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Lol... I used packing tape for about a month and a half. It would slide down atleast once every 2 weeks. My cousin told me to cut a stick to length and shove it I the panel. Until I decide which route I'll go to fixing it (the diy quick fix kit some one custom built or order online). Right now it's been 3 months and the stick has been a temporary permanent fix. Lol, not like I have pSsengers I. The back anyways.
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Old 12-11-2010, 07:16 AM
MotoBMW528i MotoBMW528i is offline
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Quote:
Originally Posted by rph74 View Post
Here's a link to the best pic I could find:

However, I actually used 2 small, clear suction cups. One on the left, one on the right. It works so well, the in laws decided to just leave it that way since they never use the rear windows.
My rear two window regulators have been broken for at least a year. I first used paper wedges to keep the windows up. That didn't work. Then I used erasers wedges to try to hold up the windows, that didn't really work. Finally it dawned upon me to try using towel hooks with suction cups. That worked pretty well! I have two big suction cups holding up the back windows. Your idea of using two per window is better. Using only one, the window will drag down eventually, but I think two will hold the window in place better and for longer periods of time.

It's so funny to me that others have thought of this as well. I thought I was so special and smart for coming up with the idea.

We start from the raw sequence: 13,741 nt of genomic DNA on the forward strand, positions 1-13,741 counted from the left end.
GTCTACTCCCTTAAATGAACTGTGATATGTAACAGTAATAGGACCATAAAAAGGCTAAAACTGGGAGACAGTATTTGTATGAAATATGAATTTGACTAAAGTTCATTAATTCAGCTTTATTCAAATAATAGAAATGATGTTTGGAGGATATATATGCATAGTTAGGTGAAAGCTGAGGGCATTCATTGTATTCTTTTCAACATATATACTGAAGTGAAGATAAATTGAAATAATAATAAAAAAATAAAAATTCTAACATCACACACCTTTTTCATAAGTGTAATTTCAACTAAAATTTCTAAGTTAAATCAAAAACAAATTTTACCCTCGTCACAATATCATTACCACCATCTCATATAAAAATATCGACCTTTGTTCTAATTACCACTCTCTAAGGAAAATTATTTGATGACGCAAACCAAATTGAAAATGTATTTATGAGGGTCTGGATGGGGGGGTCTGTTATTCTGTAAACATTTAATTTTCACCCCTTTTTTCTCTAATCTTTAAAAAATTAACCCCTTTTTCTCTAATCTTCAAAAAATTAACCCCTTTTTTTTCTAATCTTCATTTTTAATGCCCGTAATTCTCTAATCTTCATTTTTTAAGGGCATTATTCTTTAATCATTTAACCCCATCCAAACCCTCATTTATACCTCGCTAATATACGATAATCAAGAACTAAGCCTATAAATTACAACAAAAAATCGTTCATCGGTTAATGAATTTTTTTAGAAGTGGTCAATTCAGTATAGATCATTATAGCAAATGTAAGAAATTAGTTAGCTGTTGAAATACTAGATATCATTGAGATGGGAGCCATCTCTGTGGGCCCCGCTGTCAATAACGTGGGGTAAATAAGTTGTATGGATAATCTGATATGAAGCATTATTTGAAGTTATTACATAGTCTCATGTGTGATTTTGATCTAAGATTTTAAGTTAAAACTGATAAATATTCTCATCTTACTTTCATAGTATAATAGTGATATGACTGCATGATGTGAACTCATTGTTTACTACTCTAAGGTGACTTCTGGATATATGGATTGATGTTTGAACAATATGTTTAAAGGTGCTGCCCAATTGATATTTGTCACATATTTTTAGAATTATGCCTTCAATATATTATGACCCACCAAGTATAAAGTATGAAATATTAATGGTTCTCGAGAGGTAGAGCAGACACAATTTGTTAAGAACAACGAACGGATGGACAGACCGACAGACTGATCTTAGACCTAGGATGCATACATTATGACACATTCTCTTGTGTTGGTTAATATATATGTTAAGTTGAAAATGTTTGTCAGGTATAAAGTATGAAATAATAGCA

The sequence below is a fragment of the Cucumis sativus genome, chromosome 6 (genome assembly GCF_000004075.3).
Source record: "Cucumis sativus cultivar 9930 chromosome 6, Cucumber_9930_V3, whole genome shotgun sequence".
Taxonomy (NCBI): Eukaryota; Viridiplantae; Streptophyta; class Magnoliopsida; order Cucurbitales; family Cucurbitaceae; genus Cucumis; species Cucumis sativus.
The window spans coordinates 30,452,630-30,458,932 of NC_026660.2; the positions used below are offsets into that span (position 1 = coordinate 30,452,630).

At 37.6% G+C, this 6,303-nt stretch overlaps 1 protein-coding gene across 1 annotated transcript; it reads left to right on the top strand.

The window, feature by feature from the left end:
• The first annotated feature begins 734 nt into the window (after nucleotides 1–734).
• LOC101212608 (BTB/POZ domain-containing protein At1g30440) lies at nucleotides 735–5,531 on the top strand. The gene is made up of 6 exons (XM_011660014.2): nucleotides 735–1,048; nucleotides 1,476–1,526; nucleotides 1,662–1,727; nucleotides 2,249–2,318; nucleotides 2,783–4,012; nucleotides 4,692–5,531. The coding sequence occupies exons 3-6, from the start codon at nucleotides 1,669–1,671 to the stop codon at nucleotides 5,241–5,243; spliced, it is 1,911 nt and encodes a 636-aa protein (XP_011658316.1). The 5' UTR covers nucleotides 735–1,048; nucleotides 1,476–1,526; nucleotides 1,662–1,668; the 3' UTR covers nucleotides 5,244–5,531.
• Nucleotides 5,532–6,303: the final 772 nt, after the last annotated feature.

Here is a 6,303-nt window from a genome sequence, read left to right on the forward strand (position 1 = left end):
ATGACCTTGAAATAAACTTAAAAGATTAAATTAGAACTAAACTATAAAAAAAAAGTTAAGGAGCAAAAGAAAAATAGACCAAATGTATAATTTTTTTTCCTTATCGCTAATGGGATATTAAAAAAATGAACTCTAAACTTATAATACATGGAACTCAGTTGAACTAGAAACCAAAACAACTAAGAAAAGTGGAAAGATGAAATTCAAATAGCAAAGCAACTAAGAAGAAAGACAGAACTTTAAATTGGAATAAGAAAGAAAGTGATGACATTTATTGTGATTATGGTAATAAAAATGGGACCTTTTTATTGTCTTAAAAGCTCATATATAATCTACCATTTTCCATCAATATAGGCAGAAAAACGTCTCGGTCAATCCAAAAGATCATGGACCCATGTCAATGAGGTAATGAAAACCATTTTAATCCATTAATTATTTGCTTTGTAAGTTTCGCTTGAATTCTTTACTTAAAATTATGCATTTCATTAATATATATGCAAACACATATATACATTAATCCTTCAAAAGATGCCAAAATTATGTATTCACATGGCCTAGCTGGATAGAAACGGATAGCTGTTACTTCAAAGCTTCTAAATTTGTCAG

BlueBee, I look forward to your fixing adventure. I will attempt to fix my rear window regulators this holiday break as well. So I'll be watching this thread carefully. Good luck.
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  #25  
Old 12-11-2010, 08:24 AM
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bluebee bluebee is offline
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Quote:
Originally Posted by MotoBMW528i View Post
My rear two window regulators have been broken for at least a year.
Your towel rack suction cup story was interesting. Apparently a lot of us wait for that round tuit before we fix the rear window regulators.

However, this is the driver's side front door - which is the one window that needs to be fixed sooner, rather than later.

I wonder how you guys build up the courage to begin tackling these things!

To build up my courage, I read the widely divergent DIYs, and, then, I assembled my first pass at a composite front drivers side door panel removal instructions (see below).

I'm still rather confused about whether I should buy anything in advance, but, at least I'm at the point of building up my courage to get a look at the window regulator mechanism after removing the front door panel.

My composite BMW E39 front drivers side door panel removal instructions:
  1. Lower the front driver side window glass if possible.
  2. Disconnect the negative terminal of the battery; then the positive terminal.
  3. Cross connect the negative & positive cables (not the battery terminals!) with a wrench & let sit for at least 10 minutes (ostensibly to bleed off charges)